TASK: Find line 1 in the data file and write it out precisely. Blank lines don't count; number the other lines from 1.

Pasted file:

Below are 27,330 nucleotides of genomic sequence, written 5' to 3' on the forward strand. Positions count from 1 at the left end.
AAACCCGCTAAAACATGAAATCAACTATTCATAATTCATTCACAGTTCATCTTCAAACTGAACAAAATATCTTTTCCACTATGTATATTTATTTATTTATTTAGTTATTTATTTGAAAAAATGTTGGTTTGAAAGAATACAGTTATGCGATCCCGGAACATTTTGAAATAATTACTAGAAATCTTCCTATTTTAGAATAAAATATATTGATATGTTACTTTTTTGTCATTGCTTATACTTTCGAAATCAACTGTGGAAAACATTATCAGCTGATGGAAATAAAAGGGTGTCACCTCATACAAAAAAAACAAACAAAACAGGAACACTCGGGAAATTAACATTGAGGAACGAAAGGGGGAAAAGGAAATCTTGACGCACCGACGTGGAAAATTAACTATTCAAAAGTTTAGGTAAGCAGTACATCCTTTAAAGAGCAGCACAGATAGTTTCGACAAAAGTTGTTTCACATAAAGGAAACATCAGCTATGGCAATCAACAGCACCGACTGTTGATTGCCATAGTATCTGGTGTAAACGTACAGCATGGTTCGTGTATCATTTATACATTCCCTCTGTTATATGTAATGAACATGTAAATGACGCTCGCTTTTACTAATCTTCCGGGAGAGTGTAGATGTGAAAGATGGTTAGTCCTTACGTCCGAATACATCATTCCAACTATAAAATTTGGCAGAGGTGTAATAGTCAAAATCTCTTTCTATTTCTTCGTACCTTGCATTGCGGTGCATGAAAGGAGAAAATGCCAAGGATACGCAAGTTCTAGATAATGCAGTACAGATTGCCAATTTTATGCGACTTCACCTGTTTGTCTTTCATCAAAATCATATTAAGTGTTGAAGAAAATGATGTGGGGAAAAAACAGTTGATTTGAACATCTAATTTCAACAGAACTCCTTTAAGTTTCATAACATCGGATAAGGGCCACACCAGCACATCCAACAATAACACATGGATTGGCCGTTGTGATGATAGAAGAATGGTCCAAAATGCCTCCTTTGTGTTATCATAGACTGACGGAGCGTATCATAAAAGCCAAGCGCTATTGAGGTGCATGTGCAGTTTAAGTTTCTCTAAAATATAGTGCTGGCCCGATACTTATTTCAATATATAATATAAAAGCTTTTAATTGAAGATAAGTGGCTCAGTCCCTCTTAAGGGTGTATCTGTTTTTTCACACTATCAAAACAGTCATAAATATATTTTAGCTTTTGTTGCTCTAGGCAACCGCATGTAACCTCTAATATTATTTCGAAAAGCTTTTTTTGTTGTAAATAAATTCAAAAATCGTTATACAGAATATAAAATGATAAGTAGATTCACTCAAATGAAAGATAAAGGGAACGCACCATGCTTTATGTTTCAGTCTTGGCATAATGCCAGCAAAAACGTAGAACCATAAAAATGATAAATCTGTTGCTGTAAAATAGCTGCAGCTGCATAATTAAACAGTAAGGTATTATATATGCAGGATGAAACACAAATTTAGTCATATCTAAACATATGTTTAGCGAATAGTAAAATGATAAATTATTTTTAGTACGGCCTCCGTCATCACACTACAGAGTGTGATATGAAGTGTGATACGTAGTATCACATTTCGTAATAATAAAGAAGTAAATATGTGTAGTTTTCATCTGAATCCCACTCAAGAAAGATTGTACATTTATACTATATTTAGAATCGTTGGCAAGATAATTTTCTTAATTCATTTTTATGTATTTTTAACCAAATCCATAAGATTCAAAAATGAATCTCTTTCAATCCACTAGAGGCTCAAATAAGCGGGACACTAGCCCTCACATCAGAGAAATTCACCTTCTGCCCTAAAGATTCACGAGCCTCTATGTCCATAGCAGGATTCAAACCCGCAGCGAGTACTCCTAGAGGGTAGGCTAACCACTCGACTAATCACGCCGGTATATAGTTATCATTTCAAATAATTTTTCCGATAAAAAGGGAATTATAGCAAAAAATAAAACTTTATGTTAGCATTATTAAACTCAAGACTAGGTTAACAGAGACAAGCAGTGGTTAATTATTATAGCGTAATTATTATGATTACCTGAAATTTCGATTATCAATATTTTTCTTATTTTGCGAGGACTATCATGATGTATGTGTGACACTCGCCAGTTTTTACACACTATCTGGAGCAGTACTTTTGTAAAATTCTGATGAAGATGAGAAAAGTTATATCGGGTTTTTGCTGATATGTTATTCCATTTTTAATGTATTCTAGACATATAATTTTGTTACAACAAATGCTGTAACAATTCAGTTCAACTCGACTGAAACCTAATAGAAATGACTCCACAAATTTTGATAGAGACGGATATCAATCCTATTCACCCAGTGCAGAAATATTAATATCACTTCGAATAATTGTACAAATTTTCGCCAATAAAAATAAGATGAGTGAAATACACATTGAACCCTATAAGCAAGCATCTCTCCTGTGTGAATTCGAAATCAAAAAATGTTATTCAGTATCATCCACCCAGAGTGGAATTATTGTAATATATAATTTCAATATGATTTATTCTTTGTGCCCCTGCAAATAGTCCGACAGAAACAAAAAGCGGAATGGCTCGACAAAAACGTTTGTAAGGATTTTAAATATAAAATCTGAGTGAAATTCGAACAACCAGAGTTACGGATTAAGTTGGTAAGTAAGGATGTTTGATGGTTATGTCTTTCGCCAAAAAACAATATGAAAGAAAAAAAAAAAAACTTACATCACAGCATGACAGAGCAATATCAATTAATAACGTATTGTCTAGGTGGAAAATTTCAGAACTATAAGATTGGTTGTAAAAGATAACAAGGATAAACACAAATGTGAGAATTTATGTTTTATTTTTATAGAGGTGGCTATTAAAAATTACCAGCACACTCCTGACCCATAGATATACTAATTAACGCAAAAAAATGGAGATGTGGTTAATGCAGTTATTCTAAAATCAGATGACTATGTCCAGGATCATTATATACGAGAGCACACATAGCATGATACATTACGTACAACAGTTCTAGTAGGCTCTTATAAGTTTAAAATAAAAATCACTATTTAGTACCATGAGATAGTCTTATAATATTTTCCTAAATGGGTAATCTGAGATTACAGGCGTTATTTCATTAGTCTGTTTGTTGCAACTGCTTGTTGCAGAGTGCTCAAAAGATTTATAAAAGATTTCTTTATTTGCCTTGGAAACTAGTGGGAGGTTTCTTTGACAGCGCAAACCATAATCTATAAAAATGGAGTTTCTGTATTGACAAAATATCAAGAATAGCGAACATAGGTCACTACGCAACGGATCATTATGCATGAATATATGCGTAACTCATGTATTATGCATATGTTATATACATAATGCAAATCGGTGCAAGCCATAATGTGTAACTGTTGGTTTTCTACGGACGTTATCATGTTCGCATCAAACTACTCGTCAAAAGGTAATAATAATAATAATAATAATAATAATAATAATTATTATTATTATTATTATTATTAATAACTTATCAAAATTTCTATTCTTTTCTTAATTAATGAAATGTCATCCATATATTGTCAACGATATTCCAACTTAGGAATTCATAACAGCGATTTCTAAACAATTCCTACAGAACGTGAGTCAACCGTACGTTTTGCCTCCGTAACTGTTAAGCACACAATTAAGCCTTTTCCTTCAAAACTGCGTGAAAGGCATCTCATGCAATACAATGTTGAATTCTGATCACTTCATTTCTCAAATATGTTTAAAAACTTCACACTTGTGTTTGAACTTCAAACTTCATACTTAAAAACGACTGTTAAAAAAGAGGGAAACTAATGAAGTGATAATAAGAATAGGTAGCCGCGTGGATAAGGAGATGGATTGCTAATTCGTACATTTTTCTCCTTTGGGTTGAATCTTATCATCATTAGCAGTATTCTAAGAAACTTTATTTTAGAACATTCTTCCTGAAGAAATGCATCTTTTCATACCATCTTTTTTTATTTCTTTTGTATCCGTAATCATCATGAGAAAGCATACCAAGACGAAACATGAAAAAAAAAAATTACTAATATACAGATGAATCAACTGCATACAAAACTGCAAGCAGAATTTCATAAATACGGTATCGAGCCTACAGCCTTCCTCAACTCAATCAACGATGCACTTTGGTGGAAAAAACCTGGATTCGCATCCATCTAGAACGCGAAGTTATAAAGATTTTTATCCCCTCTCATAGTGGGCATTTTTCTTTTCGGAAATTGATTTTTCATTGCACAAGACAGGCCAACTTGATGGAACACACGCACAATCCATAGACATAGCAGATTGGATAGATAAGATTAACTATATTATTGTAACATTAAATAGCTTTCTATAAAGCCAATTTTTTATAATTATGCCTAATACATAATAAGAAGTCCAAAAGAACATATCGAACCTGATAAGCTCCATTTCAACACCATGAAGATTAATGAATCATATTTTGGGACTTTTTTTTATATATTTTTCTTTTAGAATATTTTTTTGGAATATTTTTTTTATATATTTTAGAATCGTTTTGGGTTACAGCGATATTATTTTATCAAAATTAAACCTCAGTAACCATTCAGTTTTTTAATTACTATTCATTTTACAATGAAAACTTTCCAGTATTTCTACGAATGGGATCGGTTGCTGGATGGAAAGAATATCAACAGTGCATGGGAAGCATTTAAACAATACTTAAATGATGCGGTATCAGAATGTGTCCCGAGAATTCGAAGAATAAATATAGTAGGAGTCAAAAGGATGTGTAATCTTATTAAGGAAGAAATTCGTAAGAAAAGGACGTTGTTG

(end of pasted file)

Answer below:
Below are 27,330 nucleotides of genomic sequence, written 5' to 3' on the forward strand. Positions count from 1 at the left end.